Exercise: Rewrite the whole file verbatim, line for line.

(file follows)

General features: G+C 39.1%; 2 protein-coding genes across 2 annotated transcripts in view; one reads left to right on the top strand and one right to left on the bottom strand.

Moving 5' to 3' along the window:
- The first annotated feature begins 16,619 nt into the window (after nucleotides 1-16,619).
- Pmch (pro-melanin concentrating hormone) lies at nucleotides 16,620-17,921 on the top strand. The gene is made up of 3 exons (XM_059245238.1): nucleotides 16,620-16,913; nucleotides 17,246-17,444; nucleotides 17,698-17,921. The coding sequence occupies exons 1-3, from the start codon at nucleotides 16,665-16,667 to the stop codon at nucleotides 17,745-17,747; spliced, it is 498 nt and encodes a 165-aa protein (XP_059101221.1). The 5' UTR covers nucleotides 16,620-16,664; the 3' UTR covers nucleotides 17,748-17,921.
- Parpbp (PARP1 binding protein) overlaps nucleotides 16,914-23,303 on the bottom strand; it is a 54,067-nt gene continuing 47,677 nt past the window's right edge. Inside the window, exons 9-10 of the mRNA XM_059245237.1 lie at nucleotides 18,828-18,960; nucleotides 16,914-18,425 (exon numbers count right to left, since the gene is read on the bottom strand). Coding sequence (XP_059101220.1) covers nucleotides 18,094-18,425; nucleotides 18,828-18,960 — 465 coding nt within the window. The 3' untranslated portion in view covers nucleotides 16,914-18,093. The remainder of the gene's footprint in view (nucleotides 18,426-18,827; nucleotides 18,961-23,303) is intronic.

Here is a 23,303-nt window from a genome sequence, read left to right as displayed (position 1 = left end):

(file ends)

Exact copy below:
General features: G+C 39.1%; 2 protein-coding genes across 2 annotated transcripts in view; one reads left to right on the top strand and one right to left on the bottom strand.

Moving 5' to 3' along the window:
- The first annotated feature begins 16,619 nt into the window (after nucleotides 1-16,619).
- Pmch (pro-melanin concentrating hormone) lies at nucleotides 16,620-17,921 on the top strand. The gene is made up of 3 exons (XM_059245238.1): nucleotides 16,620-16,913; nucleotides 17,246-17,444; nucleotides 17,698-17,921. The coding sequence occupies exons 1-3, from the start codon at nucleotides 16,665-16,667 to the stop codon at nucleotides 17,745-17,747; spliced, it is 498 nt and encodes a 165-aa protein (XP_059101221.1). The 5' UTR covers nucleotides 16,620-16,664; the 3' UTR covers nucleotides 17,748-17,921.
- Parpbp (PARP1 binding protein) overlaps nucleotides 16,914-23,303 on the bottom strand; it is a 54,067-nt gene continuing 47,677 nt past the window's right edge. Inside the window, exons 9-10 of the mRNA XM_059245237.1 lie at nucleotides 18,828-18,960; nucleotides 16,914-18,425 (exon numbers count right to left, since the gene is read on the bottom strand). Coding sequence (XP_059101220.1) covers nucleotides 18,094-18,425; nucleotides 18,828-18,960 — 465 coding nt within the window. The 3' untranslated portion in view covers nucleotides 16,914-18,093. The remainder of the gene's footprint in view (nucleotides 18,426-18,827; nucleotides 18,961-23,303) is intronic.

Here is a 23,303-nt window from a genome sequence, read left to right as displayed (position 1 = left end):